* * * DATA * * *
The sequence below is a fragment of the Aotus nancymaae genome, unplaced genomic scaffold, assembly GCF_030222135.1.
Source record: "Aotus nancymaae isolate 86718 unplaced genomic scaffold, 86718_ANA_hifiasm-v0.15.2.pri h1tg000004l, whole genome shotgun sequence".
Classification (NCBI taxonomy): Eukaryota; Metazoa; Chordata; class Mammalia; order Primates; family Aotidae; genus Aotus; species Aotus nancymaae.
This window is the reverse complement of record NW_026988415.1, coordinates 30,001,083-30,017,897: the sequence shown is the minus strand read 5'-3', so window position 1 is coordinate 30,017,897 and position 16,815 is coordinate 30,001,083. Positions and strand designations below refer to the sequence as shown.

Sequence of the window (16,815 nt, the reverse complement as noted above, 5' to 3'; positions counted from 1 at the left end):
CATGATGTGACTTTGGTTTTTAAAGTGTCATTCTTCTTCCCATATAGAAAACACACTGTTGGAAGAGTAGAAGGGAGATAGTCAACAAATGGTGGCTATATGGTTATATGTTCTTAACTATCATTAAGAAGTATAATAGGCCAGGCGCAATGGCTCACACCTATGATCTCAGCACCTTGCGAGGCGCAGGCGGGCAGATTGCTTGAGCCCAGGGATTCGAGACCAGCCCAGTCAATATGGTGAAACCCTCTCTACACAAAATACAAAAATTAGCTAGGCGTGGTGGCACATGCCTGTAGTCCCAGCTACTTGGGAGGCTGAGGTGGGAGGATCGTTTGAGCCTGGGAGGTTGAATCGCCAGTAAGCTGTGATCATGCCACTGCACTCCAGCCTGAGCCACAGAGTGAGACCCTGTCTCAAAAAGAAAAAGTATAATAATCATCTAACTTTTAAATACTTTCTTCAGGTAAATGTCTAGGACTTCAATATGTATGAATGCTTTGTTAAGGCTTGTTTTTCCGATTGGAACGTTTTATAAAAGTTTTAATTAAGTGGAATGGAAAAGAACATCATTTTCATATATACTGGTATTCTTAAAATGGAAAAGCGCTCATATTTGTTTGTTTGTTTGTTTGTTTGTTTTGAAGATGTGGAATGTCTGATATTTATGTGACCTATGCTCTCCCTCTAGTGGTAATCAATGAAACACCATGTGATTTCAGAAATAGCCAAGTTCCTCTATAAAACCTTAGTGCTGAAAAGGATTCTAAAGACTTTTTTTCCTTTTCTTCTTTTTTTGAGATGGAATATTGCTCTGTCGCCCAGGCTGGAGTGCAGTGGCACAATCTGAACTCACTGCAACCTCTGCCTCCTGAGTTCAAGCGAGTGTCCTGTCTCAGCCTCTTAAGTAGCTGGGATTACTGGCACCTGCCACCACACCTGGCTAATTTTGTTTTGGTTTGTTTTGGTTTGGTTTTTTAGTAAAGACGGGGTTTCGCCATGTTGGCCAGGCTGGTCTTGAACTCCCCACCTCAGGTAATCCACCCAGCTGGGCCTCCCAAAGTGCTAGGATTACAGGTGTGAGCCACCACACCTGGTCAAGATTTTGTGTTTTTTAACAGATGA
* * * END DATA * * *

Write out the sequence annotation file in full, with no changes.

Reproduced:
The sequence below is a fragment of the Aotus nancymaae genome, unplaced genomic scaffold, assembly GCF_030222135.1.
Source record: "Aotus nancymaae isolate 86718 unplaced genomic scaffold, 86718_ANA_hifiasm-v0.15.2.pri h1tg000004l, whole genome shotgun sequence".
Classification (NCBI taxonomy): Eukaryota; Metazoa; Chordata; class Mammalia; order Primates; family Aotidae; genus Aotus; species Aotus nancymaae.
This window is the reverse complement of record NW_026988415.1, coordinates 30,001,083-30,017,897: the sequence shown is the minus strand read 5'-3', so window position 1 is coordinate 30,017,897 and position 16,815 is coordinate 30,001,083. Positions and strand designations below refer to the sequence as shown.

Sequence of the window (16,815 nt, the reverse complement as noted above, 5' to 3'; positions counted from 1 at the left end):
CATGATGTGACTTTGGTTTTTAAAGTGTCATTCTTCTTCCCATATAGAAAACACACTGTTGGAAGAGTAGAAGGGAGATAGTCAACAAATGGTGGCTATATGGTTATATGTTCTTAACTATCATTAAGAAGTATAATAGGCCAGGCGCAATGGCTCACACCTATGATCTCAGCACCTTGCGAGGCGCAGGCGGGCAGATTGCTTGAGCCCAGGGATTCGAGACCAGCCCAGTCAATATGGTGAAACCCTCTCTACACAAAATACAAAAATTAGCTAGGCGTGGTGGCACATGCCTGTAGTCCCAGCTACTTGGGAGGCTGAGGTGGGAGGATCGTTTGAGCCTGGGAGGTTGAATCGCCAGTAAGCTGTGATCATGCCACTGCACTCCAGCCTGAGCCACAGAGTGAGACCCTGTCTCAAAAAGAAAAAGTATAATAATCATCTAACTTTTAAATACTTTCTTCAGGTAAATGTCTAGGACTTCAATATGTATGAATGCTTTGTTAAGGCTTGTTTTTCCGATTGGAACGTTTTATAAAAGTTTTAATTAAGTGGAATGGAAAAGAACATCATTTTCATATATACTGGTATTCTTAAAATGGAAAAGCGCTCATATTTGTTTGTTTGTTTGTTTGTTTGTTTTGAAGATGTGGAATGTCTGATATTTATGTGACCTATGCTCTCCCTCTAGTGGTAATCAATGAAACACCATGTGATTTCAGAAATAGCCAAGTTCCTCTATAAAACCTTAGTGCTGAAAAGGATTCTAAAGACTTTTTTTCCTTTTCTTCTTTTTTTGAGATGGAATATTGCTCTGTCGCCCAGGCTGGAGTGCAGTGGCACAATCTGAACTCACTGCAACCTCTGCCTCCTGAGTTCAAGCGAGTGTCCTGTCTCAGCCTCTTAAGTAGCTGGGATTACTGGCACCTGCCACCACACCTGGCTAATTTTGTTTTGGTTTGTTTTGGTTTGGTTTTTTAGTAAAGACGGGGTTTCGCCATGTTGGCCAGGCTGGTCTTGAACTCCCCACCTCAGGTAATCCACCCAGCTGGGCCTCCCAAAGTGCTAGGATTACAGGTGTGAGCCACCACACCTGGTCAAGATTTTGTGTTTTTTAACAGATGA